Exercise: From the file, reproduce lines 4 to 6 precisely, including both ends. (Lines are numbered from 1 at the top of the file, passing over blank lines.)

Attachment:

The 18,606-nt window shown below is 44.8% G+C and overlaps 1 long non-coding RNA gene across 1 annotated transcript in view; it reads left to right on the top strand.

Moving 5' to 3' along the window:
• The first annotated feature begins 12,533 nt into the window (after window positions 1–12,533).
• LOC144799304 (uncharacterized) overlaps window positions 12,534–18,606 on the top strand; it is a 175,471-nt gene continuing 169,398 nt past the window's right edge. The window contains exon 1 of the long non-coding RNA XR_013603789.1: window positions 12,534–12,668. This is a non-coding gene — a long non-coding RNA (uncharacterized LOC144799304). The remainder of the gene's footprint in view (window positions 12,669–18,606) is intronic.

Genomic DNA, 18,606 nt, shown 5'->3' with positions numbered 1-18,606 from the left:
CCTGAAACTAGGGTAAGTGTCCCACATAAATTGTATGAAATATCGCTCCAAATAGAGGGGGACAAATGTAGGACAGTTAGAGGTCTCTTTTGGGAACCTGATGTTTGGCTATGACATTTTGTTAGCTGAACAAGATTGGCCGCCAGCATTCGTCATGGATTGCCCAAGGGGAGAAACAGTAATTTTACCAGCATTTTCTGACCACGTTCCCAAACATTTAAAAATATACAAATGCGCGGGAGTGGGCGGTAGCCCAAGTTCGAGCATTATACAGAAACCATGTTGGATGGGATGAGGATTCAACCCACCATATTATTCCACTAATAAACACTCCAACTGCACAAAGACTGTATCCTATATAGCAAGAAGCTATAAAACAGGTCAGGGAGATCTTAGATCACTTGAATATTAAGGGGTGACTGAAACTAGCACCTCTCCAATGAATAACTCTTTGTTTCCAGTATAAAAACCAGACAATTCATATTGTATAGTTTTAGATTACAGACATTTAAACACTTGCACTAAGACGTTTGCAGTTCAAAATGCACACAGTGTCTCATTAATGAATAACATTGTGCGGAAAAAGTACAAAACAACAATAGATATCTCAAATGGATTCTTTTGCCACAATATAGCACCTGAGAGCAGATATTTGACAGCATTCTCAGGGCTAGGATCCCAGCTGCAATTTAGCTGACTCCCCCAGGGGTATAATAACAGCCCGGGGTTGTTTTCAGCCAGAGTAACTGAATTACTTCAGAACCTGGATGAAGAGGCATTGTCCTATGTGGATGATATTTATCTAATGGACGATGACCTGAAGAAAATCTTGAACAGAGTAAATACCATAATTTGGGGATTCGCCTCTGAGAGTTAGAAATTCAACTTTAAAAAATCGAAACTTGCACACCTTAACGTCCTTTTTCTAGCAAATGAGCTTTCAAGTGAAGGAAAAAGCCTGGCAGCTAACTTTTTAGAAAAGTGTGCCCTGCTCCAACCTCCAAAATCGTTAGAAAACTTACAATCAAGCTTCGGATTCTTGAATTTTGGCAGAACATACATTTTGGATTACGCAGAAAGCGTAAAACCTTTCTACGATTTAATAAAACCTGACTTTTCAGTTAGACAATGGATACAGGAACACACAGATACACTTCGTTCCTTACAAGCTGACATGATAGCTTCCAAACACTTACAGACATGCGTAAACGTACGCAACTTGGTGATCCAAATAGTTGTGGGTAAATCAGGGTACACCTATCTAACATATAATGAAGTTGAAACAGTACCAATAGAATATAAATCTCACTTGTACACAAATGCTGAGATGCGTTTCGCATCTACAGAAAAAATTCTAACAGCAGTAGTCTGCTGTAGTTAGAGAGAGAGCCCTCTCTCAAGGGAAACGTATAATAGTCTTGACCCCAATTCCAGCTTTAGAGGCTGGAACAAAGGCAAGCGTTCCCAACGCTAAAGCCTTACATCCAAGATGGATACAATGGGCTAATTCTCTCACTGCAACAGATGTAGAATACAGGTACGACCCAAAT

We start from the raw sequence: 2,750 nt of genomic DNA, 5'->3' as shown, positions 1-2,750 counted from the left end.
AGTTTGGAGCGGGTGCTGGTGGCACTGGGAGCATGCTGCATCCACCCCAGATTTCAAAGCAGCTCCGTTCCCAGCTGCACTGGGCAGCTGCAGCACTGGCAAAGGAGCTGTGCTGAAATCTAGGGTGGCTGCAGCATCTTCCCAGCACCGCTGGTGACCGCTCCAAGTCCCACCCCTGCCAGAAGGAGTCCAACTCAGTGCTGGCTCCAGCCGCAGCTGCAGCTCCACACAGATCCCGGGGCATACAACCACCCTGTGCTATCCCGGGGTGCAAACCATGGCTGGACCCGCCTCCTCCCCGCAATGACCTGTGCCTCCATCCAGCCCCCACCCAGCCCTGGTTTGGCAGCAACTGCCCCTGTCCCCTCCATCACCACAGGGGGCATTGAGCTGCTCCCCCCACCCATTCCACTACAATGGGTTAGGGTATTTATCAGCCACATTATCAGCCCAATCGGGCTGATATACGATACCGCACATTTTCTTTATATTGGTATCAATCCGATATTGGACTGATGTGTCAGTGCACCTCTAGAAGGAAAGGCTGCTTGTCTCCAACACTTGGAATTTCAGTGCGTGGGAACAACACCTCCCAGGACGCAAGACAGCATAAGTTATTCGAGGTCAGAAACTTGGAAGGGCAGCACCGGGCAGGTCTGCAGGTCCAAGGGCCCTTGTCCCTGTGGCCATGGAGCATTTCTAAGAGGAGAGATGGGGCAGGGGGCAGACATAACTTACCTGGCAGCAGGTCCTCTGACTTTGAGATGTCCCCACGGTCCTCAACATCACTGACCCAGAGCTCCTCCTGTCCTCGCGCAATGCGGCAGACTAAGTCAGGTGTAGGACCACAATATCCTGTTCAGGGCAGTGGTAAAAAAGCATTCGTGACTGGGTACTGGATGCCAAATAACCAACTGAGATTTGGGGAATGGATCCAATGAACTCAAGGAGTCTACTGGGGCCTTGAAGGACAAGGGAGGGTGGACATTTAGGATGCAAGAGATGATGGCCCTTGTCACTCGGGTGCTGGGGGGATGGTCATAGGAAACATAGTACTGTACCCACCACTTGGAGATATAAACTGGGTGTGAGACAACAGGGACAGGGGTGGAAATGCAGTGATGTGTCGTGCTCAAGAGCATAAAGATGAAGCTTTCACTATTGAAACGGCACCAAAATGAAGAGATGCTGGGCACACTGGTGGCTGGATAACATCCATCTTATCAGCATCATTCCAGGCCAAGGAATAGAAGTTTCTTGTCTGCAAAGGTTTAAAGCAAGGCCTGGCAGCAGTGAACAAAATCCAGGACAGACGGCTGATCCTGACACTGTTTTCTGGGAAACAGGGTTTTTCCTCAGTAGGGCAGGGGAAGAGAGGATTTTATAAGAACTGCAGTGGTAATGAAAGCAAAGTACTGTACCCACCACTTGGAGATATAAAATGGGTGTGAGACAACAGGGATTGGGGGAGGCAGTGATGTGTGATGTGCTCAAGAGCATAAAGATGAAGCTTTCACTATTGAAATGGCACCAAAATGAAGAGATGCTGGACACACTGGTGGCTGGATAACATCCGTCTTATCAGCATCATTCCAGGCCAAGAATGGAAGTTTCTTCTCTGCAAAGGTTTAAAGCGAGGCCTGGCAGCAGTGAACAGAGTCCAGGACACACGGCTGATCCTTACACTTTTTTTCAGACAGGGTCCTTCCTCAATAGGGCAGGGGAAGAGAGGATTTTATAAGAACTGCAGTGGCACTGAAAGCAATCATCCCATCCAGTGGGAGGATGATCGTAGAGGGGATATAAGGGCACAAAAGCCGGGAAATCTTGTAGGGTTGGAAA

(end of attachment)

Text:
• LOC144799304 (uncharacterized) overlaps window positions 12,534–18,606 on the top strand; it is a 175,471-nt gene continuing 169,398 nt past the window's right edge. The window contains exon 1 of the long non-coding RNA XR_013603789.1: window positions 12,534–12,668. This is a non-coding gene — a long non-coding RNA (uncharacterized LOC144799304). The remainder of the gene's footprint in view (window positions 12,669–18,606) is intronic.

Genomic DNA, 18,606 nt, shown 5'->3' with positions numbered 1-18,606 from the left:
CCTGAAACTAGGGTAAGTGTCCCACATAAATTGTATGAAATATCGCTCCAAATAGAGGGGGACAAATGTAGGACAGTTAGAGGTCTCTTTTGGGAACCTGATGTTTGGCTATGACATTTTGTTAGCTGAACAAGATTGGCCGCCAGCATTCGTCATGGATTGCCCAAGGGGAGAAACAGTAATTTTACCAGCATTTTCTGACCACGTTCCCAAACATTTAAAAATATACAAATGCGCGGGAGTGGGCGGTAGCCCAAGTTCGAGCATTATACAGAAACCATGTTGGATGGGATGAGGATTCAACCCACCATATTATTCCACTAATAAACACTCCAACTGCACAAAGACTGTATCCTATATAGCAAGAAGCTATAAAACAGGTCAGGGAGATCTTAGATCACTTGAATATTAAGGGGTGACTGAAACTAGCACCTCTCCAATGAATAACTCTTTGTTTCCAGTATAAAAACCAGACAATTCATATTGTATAGTTTTAGATTACAGACATTTAAACACTTGCACTAAGACGTTTGCAGTTCAAAATGCACACAGTGTCTCATTAATGAATAACATTGTGCGGAAAAAGTACAAAACAACAATAGATATCTCAAATGGATTCTTTTGCCACAATATAGCACCTGAGAGCAGATATTTGACAGCATTCTCAGGGCTAGGATCCCAGCTGCAATTTAGCTGACTCCCCCAGGGGTATAATAACAGCCCGGGGTTGTTTTCAGCCAGAGTAACTGAATTACTTCAGAACCTGGATGAAGAGGCATTGTCCTATGTGGATGATATTTATCTAATGGACGATGACCTGAAGAAAATCTTGAACAGAGTAAATACCATAATTTGGGGATTCGCCTCTGAGAGTTAGAAATTCAACTTTAAAAAATCGAAACTTGCACACCTTAACGTCCTTTTTCTAGCAAATGAGCTTTCAAGTGAAGGAAAAAGCCTGGCAGCTAACTTTTTAGAAAAGTGTGCCCTGCTCCAACCTCCAAAATCGTTAGAAAACTTACAATCAAGCTTCGGATTCTTGAATTTTGGCAGAACATACATTTTGGATTACGCAGAAAGCGTAAAACCTTTCTACGATTTAATAAAACCTGACTTTTCAGTTAGACAATGGATACAGGAACACACAGATACACTTCGTTCCTTACAAGCTGACATGATAGCTTCCAAACACTTACAGACATGCGTAAACGTACGCAACTTGGTGATCCAAATAGTTGTGGGTAAATCAGGGTACACCTATCTAACATATAATGAAGTTGAAACAGTACCAATAGAATATAAATCTCACTTGTACACAAATGCTGAGATGCGTTTCGCATCTACAGAAAAAATTCTAACAGCAGTAGTCTGCTGTAGTTAGAGAGAGAGCCCTCTCTCAAGGGAAACGTATAATAGTCTTGACCCCAATTCCAGCTTTAGAGGCTGGAACAAAGGCAAGCGTTCCCAACGCTAAAGCCTTACATCCAAGATGGATACAATGGGCTAATTCTCTCACTGCAACAGATGTAGAATACAGGTACGACCCAAAT